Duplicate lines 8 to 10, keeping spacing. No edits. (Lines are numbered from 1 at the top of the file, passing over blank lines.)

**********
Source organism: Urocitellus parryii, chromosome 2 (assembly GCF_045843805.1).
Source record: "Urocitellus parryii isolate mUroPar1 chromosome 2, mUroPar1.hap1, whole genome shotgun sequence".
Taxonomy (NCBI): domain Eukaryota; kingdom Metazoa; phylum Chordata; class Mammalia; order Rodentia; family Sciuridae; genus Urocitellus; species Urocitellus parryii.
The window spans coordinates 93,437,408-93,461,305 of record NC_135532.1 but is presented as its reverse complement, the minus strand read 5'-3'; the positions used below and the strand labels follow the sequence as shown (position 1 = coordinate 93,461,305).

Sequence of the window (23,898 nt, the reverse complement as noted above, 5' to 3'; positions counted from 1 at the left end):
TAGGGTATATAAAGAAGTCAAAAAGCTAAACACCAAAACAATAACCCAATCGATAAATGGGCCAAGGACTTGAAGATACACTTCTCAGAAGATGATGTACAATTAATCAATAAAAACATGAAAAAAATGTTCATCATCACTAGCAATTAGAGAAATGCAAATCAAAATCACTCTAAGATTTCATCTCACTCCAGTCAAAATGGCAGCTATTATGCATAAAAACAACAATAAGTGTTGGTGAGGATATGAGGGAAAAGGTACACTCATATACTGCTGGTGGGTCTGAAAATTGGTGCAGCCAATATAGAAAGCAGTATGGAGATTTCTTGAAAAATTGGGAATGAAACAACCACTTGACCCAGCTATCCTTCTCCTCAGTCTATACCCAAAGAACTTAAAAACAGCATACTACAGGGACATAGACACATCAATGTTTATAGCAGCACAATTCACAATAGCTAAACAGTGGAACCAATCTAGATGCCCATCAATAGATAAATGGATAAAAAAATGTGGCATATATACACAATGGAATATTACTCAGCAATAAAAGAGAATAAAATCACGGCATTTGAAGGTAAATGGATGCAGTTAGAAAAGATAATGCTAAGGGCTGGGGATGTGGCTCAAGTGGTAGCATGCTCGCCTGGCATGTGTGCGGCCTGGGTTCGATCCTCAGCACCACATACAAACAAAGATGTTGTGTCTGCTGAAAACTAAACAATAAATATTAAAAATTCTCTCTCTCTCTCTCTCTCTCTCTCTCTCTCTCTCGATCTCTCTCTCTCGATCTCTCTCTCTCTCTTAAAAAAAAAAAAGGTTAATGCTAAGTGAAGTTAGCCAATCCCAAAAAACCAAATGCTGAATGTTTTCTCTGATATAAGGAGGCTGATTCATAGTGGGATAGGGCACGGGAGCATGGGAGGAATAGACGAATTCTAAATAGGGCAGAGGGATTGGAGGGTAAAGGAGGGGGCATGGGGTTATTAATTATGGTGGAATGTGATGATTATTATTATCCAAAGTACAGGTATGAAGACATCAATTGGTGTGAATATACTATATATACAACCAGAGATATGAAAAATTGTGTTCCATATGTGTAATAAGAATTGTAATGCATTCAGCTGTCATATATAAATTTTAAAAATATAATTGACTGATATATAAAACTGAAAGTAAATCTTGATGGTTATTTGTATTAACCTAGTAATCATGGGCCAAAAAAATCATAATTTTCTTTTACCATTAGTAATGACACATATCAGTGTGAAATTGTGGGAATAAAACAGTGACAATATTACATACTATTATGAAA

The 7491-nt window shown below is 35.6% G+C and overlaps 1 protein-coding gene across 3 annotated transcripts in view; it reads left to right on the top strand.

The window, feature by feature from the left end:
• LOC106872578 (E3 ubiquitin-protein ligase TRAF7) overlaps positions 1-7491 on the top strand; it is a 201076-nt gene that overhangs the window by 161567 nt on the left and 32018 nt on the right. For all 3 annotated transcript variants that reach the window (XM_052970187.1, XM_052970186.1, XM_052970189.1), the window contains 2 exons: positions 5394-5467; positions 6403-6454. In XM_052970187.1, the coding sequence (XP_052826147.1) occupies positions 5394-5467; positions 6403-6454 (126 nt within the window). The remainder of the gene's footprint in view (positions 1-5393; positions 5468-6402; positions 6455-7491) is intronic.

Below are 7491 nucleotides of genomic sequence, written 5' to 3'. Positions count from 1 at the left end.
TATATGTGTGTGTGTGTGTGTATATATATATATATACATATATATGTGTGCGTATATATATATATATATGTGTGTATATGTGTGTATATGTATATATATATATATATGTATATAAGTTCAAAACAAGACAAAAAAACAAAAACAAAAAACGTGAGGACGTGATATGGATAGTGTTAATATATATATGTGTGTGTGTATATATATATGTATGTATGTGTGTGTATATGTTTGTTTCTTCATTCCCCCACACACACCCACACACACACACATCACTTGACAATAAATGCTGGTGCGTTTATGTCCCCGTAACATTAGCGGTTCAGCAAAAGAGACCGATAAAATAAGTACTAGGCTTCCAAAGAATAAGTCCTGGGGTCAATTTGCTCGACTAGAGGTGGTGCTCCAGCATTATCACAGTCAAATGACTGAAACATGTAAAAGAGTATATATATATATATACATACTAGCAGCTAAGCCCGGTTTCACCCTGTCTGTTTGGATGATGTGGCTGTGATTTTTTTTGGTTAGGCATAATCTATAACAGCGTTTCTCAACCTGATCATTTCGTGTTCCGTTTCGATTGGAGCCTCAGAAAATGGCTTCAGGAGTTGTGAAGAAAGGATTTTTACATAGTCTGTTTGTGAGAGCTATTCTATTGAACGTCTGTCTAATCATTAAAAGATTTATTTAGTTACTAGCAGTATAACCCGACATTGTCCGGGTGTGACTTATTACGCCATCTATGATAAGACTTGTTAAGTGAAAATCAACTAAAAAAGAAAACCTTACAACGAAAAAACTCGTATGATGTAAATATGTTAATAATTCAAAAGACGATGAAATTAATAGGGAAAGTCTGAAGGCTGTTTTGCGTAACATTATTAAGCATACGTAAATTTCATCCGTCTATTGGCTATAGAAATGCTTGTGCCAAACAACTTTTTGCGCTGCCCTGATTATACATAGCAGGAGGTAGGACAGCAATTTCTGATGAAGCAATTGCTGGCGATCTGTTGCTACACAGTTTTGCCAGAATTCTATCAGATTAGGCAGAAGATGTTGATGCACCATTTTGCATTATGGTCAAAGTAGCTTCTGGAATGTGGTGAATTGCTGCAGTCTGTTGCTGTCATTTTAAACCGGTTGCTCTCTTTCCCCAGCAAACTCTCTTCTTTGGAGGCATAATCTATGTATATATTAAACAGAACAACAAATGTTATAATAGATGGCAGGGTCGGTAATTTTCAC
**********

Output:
The window, feature by feature from the left end:
• LOC106872578 (E3 ubiquitin-protein ligase TRAF7) overlaps positions 1-7491 on the top strand; it is a 201076-nt gene that overhangs the window by 161567 nt on the left and 32018 nt on the right. For all 3 annotated transcript variants that reach the window (XM_052970187.1, XM_052970186.1, XM_052970189.1), the window contains 2 exons: positions 5394-5467; positions 6403-6454. In XM_052970187.1, the coding sequence (XP_052826147.1) occupies positions 5394-5467; positions 6403-6454 (126 nt within the window). The remainder of the gene's footprint in view (positions 1-5393; positions 5468-6402; positions 6455-7491) is intronic.

Below are 7491 nucleotides of genomic sequence, written 5' to 3'. Positions count from 1 at the left end.